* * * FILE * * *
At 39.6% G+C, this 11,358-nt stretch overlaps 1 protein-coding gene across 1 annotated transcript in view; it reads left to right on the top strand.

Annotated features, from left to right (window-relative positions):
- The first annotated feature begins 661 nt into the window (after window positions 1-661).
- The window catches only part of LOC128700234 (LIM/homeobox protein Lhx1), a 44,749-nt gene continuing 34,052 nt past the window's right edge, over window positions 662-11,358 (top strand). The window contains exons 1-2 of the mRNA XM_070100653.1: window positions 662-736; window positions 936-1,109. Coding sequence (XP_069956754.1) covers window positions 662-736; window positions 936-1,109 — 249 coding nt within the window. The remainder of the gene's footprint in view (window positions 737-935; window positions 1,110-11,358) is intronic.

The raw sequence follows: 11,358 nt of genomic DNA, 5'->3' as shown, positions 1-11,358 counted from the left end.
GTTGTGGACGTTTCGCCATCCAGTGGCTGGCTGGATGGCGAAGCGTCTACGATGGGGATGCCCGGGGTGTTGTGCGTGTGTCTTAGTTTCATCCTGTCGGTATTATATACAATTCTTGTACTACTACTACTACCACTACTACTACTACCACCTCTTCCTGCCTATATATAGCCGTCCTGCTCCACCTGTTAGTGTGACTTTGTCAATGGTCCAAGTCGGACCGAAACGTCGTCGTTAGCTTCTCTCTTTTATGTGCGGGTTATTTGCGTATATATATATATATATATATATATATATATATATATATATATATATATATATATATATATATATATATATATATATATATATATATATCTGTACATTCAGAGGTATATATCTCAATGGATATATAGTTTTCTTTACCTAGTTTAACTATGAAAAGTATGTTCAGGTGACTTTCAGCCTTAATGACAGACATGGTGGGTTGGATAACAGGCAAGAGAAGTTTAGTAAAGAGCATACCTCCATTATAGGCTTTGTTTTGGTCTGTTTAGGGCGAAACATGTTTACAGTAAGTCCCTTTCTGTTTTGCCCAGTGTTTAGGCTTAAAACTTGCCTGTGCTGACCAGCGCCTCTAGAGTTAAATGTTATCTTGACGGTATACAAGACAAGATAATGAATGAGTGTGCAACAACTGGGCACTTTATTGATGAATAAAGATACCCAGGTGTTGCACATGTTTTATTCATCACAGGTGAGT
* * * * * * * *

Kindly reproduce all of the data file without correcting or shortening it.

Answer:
At 39.6% G+C, this 11,358-nt stretch overlaps 1 protein-coding gene across 1 annotated transcript in view; it reads left to right on the top strand.

Annotated features, from left to right (window-relative positions):
- The first annotated feature begins 661 nt into the window (after window positions 1-661).
- The window catches only part of LOC128700234 (LIM/homeobox protein Lhx1), a 44,749-nt gene continuing 34,052 nt past the window's right edge, over window positions 662-11,358 (top strand). The window contains exons 1-2 of the mRNA XM_070100653.1: window positions 662-736; window positions 936-1,109. Coding sequence (XP_069956754.1) covers window positions 662-736; window positions 936-1,109 — 249 coding nt within the window. The remainder of the gene's footprint in view (window positions 737-935; window positions 1,110-11,358) is intronic.

The raw sequence follows: 11,358 nt of genomic DNA, 5'->3' as shown, positions 1-11,358 counted from the left end.
GTTGTGGACGTTTCGCCATCCAGTGGCTGGCTGGATGGCGAAGCGTCTACGATGGGGATGCCCGGGGTGTTGTGCGTGTGTCTTAGTTTCATCCTGTCGGTATTATATACAATTCTTGTACTACTACTACTACCACTACTACTACTACCACCTCTTCCTGCCTATATATAGCCGTCCTGCTCCACCTGTTAGTGTGACTTTGTCAATGGTCCAAGTCGGACCGAAACGTCGTCGTTAGCTTCTCTCTTTTATGTGCGGGTTATTTGCGTATATATATATATATATATATATATATATATATATATATATATATATATATATATATATATATATATATATATATATATATATATATATCTGTACATTCAGAGGTATATATCTCAATGGATATATAGTTTTCTTTACCTAGTTTAACTATGAAAAGTATGTTCAGGTGACTTTCAGCCTTAATGACAGACATGGTGGGTTGGATAACAGGCAAGAGAAGTTTAGTAAAGAGCATACCTCCATTATAGGCTTTGTTTTGGTCTGTTTAGGGCGAAACATGTTTACAGTAAGTCCCTTTCTGTTTTGCCCAGTGTTTAGGCTTAAAACTTGCCTGTGCTGACCAGCGCCTCTAGAGTTAAATGTTATCTTGACGGTATACAAGACAAGATAATGAATGAGTGTGCAACAACTGGGCACTTTATTGATGAATAAAGATACCCAGGTGTTGCACATGTTTTATTCATCACAGGTGAGT